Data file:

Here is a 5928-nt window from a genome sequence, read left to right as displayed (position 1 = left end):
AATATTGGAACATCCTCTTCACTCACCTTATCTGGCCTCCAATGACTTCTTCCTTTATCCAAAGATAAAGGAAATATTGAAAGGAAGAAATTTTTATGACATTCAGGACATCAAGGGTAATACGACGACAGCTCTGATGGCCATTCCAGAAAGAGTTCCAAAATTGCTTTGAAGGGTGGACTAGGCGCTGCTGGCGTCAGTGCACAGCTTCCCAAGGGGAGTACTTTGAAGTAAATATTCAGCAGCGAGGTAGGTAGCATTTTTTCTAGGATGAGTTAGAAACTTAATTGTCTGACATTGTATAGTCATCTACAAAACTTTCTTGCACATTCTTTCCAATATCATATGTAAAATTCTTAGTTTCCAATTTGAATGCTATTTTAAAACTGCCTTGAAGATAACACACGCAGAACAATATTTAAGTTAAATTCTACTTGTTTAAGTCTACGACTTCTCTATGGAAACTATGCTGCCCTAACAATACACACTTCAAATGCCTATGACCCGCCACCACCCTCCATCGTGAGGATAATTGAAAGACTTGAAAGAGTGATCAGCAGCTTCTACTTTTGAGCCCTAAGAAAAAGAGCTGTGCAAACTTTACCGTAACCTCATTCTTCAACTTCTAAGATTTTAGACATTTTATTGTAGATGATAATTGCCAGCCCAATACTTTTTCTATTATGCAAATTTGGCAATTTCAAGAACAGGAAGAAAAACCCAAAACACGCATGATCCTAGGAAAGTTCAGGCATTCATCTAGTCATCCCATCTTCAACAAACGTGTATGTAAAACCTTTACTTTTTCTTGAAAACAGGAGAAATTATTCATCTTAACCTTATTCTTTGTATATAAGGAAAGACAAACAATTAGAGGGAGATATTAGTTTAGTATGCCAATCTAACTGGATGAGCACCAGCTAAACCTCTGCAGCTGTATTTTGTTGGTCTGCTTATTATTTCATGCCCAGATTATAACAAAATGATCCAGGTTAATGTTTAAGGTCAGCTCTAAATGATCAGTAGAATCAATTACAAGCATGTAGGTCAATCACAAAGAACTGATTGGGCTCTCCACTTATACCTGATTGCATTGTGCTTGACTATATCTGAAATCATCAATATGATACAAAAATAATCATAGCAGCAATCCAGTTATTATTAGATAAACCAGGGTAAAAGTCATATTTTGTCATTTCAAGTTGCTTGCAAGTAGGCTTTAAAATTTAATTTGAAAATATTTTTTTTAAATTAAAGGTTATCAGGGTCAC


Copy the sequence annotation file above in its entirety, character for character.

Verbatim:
Here is a 5928-nt window from a genome sequence, read left to right as displayed (position 1 = left end):
AATATTGGAACATCCTCTTCACTCACCTTATCTGGCCTCCAATGACTTCTTCCTTTATCCAAAGATAAAGGAAATATTGAAAGGAAGAAATTTTTATGACATTCAGGACATCAAGGGTAATACGACGACAGCTCTGATGGCCATTCCAGAAAGAGTTCCAAAATTGCTTTGAAGGGTGGACTAGGCGCTGCTGGCGTCAGTGCACAGCTTCCCAAGGGGAGTACTTTGAAGTAAATATTCAGCAGCGAGGTAGGTAGCATTTTTTCTAGGATGAGTTAGAAACTTAATTGTCTGACATTGTATAGTCATCTACAAAACTTTCTTGCACATTCTTTCCAATATCATATGTAAAATTCTTAGTTTCCAATTTGAATGCTATTTTAAAACTGCCTTGAAGATAACACACGCAGAACAATATTTAAGTTAAATTCTACTTGTTTAAGTCTACGACTTCTCTATGGAAACTATGCTGCCCTAACAATACACACTTCAAATGCCTATGACCCGCCACCACCCTCCATCGTGAGGATAATTGAAAGACTTGAAAGAGTGATCAGCAGCTTCTACTTTTGAGCCCTAAGAAAAAGAGCTGTGCAAACTTTACCGTAACCTCATTCTTCAACTTCTAAGATTTTAGACATTTTATTGTAGATGATAATTGCCAGCCCAATACTTTTTCTATTATGCAAATTTGGCAATTTCAAGAACAGGAAGAAAAACCCAAAACACGCATGATCCTAGGAAAGTTCAGGCATTCATCTAGTCATCCCATCTTCAACAAACGTGTATGTAAAACCTTTACTTTTTCTTGAAAACAGGAGAAATTATTCATCTTAACCTTATTCTTTGTATATAAGGAAAGACAAACAATTAGAGGGAGATATTAGTTTAGTATGCCAATCTAACTGGATGAGCACCAGCTAAACCTCTGCAGCTGTATTTTGTTGGTCTGCTTATTATTTCATGCCCAGATTATAACAAAATGATCCAGGTTAATGTTTAAGGTCAGCTCTAAATGATCAGTAGAATCAATTACAAGCATGTAGGTCAATCACAAAGAACTGATTGGGCTCTCCACTTATACCTGATTGCATTGTGCTTGACTATATCTGAAATCATCAATATGATACAAAAATAATCATAGCAGCAATCCAGTTATTATTAGATAAACCAGGGTAAAAGTCATATTTTGTCATTTCAAGTTGCTTGCAAGTAGGCTTTAAAATTTAATTTGAAAATATTTTTTTTAAATTAAAGGTTATCAGGGTCAC